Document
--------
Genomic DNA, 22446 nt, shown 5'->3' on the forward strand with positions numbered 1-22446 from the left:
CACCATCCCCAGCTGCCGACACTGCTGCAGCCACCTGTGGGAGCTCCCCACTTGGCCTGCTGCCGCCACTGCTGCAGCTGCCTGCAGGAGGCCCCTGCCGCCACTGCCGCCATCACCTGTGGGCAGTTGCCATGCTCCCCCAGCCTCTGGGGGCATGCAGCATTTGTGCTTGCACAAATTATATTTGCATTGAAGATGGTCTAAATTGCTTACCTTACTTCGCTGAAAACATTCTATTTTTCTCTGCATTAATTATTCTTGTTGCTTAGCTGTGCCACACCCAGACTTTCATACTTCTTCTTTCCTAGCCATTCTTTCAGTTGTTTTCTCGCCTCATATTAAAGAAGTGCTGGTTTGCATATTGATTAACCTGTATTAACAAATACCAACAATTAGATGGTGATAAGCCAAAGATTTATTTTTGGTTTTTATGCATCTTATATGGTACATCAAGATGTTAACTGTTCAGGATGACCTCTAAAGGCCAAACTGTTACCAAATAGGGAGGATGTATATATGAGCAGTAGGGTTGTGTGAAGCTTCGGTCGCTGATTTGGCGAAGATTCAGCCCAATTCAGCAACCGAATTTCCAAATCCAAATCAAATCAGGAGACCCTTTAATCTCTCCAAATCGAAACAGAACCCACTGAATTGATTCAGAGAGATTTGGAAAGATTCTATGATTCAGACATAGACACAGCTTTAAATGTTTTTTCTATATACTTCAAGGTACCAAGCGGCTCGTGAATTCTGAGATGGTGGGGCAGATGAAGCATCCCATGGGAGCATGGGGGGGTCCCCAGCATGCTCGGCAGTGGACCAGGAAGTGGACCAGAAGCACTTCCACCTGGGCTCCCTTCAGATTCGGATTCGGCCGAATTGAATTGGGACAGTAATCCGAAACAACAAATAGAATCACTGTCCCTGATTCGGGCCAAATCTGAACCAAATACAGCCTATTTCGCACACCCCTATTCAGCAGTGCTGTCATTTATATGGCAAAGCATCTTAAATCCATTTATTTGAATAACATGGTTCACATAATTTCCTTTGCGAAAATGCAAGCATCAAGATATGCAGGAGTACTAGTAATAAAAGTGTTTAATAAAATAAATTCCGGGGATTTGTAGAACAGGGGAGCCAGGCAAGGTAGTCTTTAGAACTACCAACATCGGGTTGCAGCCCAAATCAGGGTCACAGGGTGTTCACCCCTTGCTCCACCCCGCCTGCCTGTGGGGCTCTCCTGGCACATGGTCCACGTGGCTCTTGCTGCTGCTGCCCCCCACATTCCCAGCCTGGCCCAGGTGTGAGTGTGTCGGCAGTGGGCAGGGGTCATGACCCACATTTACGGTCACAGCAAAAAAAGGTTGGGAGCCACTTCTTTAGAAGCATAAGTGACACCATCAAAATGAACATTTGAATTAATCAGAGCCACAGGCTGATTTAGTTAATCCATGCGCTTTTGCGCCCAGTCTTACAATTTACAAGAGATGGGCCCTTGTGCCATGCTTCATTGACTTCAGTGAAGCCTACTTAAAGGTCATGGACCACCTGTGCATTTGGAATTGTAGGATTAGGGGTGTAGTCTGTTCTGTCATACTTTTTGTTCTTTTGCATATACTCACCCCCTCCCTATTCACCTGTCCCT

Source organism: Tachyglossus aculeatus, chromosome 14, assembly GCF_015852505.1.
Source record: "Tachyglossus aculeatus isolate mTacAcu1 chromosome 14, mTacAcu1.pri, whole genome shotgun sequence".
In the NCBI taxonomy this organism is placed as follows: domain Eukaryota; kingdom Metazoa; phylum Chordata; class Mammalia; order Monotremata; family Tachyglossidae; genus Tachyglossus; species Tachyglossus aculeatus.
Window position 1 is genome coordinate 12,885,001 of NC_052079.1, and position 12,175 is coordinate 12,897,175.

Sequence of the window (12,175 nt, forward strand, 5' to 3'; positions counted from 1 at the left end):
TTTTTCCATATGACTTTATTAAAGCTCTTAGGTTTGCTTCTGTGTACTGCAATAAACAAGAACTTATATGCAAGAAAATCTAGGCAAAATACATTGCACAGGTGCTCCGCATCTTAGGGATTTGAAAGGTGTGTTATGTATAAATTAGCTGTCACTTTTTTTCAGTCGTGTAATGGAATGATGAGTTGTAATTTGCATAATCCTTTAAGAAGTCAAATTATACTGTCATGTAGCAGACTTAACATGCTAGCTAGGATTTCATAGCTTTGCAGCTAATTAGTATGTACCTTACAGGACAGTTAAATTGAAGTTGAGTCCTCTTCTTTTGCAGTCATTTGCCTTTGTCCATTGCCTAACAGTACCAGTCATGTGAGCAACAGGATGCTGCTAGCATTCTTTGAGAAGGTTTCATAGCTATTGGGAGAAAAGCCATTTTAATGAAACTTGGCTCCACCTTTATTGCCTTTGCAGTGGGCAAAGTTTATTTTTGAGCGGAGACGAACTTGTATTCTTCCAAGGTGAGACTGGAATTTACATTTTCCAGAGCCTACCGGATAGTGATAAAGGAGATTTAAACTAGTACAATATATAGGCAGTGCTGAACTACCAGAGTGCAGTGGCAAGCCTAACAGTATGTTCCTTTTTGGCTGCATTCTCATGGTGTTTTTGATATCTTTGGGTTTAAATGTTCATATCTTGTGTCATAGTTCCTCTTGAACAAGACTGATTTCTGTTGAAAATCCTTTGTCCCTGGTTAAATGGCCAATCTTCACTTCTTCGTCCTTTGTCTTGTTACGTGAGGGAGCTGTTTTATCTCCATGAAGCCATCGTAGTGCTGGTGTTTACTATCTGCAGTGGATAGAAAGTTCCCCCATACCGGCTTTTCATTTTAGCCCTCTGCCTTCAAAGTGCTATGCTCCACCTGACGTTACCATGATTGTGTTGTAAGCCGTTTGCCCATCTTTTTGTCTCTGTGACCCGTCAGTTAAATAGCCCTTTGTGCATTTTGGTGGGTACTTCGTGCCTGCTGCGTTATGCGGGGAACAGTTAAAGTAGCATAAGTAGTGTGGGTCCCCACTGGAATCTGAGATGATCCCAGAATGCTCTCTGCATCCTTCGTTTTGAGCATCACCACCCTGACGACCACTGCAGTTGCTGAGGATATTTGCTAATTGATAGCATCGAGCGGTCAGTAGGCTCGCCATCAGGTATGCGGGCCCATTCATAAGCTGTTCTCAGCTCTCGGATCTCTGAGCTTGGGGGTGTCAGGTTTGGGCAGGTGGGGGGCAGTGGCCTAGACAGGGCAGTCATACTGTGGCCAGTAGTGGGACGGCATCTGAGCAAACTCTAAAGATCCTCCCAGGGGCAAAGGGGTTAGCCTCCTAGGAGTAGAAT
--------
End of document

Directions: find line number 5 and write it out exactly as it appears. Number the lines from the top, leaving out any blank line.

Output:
In the NCBI taxonomy this organism is placed as follows: domain Eukaryota; kingdom Metazoa; phylum Chordata; class Mammalia; order Monotremata; family Tachyglossidae; genus Tachyglossus; species Tachyglossus aculeatus.